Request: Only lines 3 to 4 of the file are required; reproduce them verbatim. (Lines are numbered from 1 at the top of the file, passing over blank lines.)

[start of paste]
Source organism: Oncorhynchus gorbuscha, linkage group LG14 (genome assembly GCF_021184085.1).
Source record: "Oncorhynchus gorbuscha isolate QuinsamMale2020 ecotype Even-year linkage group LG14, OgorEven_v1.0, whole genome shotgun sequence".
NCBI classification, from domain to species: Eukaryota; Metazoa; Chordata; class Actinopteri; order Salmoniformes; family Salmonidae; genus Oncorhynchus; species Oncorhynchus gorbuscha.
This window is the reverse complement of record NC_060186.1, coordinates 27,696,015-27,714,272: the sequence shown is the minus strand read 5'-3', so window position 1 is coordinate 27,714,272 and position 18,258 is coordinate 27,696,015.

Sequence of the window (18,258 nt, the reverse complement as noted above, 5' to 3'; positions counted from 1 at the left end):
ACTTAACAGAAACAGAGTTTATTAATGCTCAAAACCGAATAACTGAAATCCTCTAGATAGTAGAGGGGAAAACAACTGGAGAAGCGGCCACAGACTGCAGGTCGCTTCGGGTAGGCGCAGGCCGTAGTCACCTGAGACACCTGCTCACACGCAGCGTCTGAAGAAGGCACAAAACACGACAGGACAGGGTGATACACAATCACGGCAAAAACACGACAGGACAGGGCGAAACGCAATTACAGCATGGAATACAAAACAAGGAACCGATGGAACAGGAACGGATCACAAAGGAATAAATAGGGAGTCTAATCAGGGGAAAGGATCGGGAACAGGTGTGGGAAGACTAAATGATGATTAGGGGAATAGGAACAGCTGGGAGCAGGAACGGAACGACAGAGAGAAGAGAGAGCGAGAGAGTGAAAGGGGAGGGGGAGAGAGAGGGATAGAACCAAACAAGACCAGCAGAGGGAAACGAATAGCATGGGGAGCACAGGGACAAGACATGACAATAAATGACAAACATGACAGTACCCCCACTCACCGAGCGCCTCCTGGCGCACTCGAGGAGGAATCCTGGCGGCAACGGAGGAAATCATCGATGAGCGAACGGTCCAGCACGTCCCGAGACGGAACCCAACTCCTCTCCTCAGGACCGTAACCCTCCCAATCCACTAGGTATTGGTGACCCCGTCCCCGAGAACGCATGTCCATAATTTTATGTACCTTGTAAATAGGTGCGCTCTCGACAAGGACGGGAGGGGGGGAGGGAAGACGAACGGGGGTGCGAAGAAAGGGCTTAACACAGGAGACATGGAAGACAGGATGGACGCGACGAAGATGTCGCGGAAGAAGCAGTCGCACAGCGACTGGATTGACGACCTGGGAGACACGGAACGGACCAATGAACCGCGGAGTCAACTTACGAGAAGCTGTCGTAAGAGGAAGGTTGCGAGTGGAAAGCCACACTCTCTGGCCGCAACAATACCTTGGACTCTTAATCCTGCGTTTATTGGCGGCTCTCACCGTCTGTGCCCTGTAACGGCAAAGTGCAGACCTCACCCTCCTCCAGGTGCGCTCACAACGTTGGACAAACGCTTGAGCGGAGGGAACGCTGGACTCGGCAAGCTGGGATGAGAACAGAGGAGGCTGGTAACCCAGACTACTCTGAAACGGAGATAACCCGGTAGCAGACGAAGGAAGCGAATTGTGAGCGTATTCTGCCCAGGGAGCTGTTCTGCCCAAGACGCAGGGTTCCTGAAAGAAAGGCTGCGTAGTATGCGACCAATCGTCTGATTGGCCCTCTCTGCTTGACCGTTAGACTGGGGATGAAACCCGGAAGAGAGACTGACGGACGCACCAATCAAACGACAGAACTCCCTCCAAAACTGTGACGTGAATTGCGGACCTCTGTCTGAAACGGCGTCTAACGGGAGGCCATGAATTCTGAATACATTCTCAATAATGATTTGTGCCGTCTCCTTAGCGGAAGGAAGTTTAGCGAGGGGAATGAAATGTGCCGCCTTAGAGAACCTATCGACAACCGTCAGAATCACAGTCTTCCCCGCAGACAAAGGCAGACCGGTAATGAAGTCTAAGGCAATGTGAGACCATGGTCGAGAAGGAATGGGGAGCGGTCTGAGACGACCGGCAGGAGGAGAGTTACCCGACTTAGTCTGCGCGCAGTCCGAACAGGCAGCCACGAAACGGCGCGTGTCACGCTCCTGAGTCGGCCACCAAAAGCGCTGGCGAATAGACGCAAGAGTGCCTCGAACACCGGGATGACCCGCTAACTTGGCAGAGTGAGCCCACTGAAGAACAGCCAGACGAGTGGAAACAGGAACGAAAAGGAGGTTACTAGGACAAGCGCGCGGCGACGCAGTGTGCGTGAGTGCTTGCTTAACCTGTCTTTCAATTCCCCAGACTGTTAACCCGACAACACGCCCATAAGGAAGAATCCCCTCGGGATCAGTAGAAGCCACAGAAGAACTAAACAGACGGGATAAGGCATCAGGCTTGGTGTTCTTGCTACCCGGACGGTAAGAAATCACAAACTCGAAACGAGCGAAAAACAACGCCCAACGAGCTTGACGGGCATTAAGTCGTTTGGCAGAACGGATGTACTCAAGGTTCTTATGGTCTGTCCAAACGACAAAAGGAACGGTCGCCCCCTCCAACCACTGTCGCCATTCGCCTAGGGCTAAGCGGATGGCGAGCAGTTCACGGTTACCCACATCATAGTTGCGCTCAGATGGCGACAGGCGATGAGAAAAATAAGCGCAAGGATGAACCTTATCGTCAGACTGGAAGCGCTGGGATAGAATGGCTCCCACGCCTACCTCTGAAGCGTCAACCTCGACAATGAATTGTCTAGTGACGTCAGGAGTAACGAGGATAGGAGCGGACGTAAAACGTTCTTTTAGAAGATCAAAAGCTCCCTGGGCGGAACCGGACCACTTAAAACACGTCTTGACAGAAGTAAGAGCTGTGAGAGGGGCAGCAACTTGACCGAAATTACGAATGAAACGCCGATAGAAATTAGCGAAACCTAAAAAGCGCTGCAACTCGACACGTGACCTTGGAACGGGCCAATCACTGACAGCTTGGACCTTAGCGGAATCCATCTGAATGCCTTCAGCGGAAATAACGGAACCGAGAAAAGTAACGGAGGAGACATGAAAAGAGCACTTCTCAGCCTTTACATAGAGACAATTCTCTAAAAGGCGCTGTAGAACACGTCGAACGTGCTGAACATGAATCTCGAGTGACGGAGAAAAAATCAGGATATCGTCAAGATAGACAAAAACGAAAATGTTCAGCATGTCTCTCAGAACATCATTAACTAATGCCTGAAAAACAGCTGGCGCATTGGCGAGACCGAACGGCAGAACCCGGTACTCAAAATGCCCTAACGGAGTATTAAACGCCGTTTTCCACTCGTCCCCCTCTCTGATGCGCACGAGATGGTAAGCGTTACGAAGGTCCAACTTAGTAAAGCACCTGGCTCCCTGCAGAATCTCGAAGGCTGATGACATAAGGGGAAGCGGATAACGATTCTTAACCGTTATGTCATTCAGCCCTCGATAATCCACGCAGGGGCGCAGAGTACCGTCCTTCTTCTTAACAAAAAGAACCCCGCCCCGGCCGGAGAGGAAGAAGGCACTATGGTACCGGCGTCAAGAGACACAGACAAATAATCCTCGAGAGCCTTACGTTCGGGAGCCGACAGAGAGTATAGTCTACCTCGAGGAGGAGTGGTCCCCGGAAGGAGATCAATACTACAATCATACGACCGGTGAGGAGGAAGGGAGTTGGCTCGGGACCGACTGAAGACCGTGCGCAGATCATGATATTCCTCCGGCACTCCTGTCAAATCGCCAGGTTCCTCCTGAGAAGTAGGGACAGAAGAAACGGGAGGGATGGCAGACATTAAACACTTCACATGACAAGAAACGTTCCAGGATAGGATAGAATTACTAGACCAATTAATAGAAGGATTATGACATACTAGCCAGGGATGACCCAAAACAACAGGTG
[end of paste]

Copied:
NCBI classification, from domain to species: Eukaryota; Metazoa; Chordata; class Actinopteri; order Salmoniformes; family Salmonidae; genus Oncorhynchus; species Oncorhynchus gorbuscha.
This window is the reverse complement of record NC_060186.1, coordinates 27,696,015-27,714,272: the sequence shown is the minus strand read 5'-3', so window position 1 is coordinate 27,714,272 and position 18,258 is coordinate 27,696,015.